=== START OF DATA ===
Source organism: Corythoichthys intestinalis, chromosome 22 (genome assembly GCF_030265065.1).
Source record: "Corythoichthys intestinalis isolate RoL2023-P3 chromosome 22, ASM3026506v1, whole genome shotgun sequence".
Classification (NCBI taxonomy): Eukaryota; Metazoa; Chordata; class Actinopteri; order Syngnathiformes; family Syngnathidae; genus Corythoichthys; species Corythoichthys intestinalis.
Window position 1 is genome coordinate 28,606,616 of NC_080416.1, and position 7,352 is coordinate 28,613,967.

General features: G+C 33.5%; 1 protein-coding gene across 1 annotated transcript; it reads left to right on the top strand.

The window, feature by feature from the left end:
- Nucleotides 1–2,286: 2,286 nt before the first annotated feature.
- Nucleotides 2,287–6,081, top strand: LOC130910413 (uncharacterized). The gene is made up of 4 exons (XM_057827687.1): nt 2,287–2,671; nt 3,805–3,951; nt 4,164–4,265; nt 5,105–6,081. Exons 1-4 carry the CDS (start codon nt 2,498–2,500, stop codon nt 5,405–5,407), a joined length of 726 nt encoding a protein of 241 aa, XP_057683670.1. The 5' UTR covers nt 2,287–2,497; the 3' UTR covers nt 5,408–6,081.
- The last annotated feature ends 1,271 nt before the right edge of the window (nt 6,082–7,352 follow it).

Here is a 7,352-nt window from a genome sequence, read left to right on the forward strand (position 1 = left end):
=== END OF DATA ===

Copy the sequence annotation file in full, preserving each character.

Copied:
Source organism: Corythoichthys intestinalis, chromosome 22 (genome assembly GCF_030265065.1).
Source record: "Corythoichthys intestinalis isolate RoL2023-P3 chromosome 22, ASM3026506v1, whole genome shotgun sequence".
Classification (NCBI taxonomy): Eukaryota; Metazoa; Chordata; class Actinopteri; order Syngnathiformes; family Syngnathidae; genus Corythoichthys; species Corythoichthys intestinalis.
Window position 1 is genome coordinate 28,606,616 of NC_080416.1, and position 7,352 is coordinate 28,613,967.

General features: G+C 33.5%; 1 protein-coding gene across 1 annotated transcript; it reads left to right on the top strand.

The window, feature by feature from the left end:
- Nucleotides 1–2,286: 2,286 nt before the first annotated feature.
- Nucleotides 2,287–6,081, top strand: LOC130910413 (uncharacterized). The gene is made up of 4 exons (XM_057827687.1): nt 2,287–2,671; nt 3,805–3,951; nt 4,164–4,265; nt 5,105–6,081. Exons 1-4 carry the CDS (start codon nt 2,498–2,500, stop codon nt 5,405–5,407), a joined length of 726 nt encoding a protein of 241 aa, XP_057683670.1. The 5' UTR covers nt 2,287–2,497; the 3' UTR covers nt 5,408–6,081.
- The last annotated feature ends 1,271 nt before the right edge of the window (nt 6,082–7,352 follow it).

Here is a 7,352-nt window from a genome sequence, read left to right on the forward strand (position 1 = left end):